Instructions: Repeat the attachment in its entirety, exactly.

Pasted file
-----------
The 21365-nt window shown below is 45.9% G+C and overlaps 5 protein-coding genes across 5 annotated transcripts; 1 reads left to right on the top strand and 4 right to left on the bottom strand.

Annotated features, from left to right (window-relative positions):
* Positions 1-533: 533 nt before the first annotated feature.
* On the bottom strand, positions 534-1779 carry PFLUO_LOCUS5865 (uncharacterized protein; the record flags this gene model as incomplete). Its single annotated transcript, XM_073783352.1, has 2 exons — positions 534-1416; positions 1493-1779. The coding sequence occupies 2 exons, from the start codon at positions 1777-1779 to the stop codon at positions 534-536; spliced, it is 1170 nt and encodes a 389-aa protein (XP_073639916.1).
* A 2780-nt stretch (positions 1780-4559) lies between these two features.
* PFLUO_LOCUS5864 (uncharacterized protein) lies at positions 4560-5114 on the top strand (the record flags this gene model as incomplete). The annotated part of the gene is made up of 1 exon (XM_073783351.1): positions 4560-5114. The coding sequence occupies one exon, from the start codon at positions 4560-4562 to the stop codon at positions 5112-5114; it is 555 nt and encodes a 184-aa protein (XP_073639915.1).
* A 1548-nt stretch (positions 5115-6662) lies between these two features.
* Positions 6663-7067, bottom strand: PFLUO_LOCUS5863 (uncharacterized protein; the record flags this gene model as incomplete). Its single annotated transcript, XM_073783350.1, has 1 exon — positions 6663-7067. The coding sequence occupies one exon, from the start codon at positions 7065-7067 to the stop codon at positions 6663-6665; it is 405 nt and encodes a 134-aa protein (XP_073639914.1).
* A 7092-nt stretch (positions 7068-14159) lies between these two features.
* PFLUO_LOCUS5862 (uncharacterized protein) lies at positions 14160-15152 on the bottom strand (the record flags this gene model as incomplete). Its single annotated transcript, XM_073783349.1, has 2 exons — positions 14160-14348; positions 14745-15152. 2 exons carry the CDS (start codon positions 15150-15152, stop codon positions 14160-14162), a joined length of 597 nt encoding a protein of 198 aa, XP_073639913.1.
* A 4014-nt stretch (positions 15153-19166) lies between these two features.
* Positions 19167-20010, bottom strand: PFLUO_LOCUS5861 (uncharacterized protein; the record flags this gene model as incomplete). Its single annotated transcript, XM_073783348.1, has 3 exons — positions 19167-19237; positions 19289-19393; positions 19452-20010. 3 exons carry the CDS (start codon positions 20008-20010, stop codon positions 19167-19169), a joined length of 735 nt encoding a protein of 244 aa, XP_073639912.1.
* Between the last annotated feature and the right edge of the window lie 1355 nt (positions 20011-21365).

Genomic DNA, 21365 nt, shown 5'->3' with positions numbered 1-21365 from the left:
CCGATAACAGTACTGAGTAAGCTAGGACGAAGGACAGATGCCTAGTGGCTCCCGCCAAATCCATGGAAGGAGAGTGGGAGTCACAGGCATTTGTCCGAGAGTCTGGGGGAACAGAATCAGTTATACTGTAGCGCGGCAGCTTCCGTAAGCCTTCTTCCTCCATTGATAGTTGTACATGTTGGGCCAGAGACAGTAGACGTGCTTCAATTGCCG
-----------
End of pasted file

The 21365-nt window shown below is 45.9% G+C and overlaps 5 protein-coding genes across 5 annotated transcripts; 1 reads left to right on the top strand and 4 right to left on the bottom strand.

Annotated features, from left to right (window-relative positions):
* Positions 1-533: 533 nt before the first annotated feature.
* On the bottom strand, positions 534-1779 carry PFLUO_LOCUS5865 (uncharacterized protein; the record flags this gene model as incomplete). Its single annotated transcript, XM_073783352.1, has 2 exons — positions 534-1416; positions 1493-1779. The coding sequence occupies 2 exons, from the start codon at positions 1777-1779 to the stop codon at positions 534-536; spliced, it is 1170 nt and encodes a 389-aa protein (XP_073639916.1).
* A 2780-nt stretch (positions 1780-4559) lies between these two features.
* PFLUO_LOCUS5864 (uncharacterized protein) lies at positions 4560-5114 on the top strand (the record flags this gene model as incomplete). The annotated part of the gene is made up of 1 exon (XM_073783351.1): positions 4560-5114. The coding sequence occupies one exon, from the start codon at positions 4560-4562 to the stop codon at positions 5112-5114; it is 555 nt and encodes a 184-aa protein (XP_073639915.1).
* A 1548-nt stretch (positions 5115-6662) lies between these two features.
* Positions 6663-7067, bottom strand: PFLUO_LOCUS5863 (uncharacterized protein; the record flags this gene model as incomplete). Its single annotated transcript, XM_073783350.1, has 1 exon — positions 6663-7067. The coding sequence occupies one exon, from the start codon at positions 7065-7067 to the stop codon at positions 6663-6665; it is 405 nt and encodes a 134-aa protein (XP_073639914.1).
* A 7092-nt stretch (positions 7068-14159) lies between these two features.
* PFLUO_LOCUS5862 (uncharacterized protein) lies at positions 14160-15152 on the bottom strand (the record flags this gene model as incomplete). Its single annotated transcript, XM_073783349.1, has 2 exons — positions 14160-14348; positions 14745-15152. 2 exons carry the CDS (start codon positions 15150-15152, stop codon positions 14160-14162), a joined length of 597 nt encoding a protein of 198 aa, XP_073639913.1.
* A 4014-nt stretch (positions 15153-19166) lies between these two features.
* Positions 19167-20010, bottom strand: PFLUO_LOCUS5861 (uncharacterized protein; the record flags this gene model as incomplete). Its single annotated transcript, XM_073783348.1, has 3 exons — positions 19167-19237; positions 19289-19393; positions 19452-20010. 3 exons carry the CDS (start codon positions 20008-20010, stop codon positions 19167-19169), a joined length of 735 nt encoding a protein of 244 aa, XP_073639912.1.
* Between the last annotated feature and the right edge of the window lie 1355 nt (positions 20011-21365).

Genomic DNA, 21365 nt, shown 5'->3' with positions numbered 1-21365 from the left:
CCGATAACAGTACTGAGTAAGCTAGGACGAAGGACAGATGCCTAGTGGCTCCCGCCAAATCCATGGAAGGAGAGTGGGAGTCACAGGCATTTGTCCGAGAGTCTGGGGGAACAGAATCAGTTATACTGTAGCGCGGCAGCTTCCGTAAGCCTTCTTCCTCCATTGATAGTTGTACATGTTGGGCCAGAGACAGTAGACGTGCTTCAATTGCCG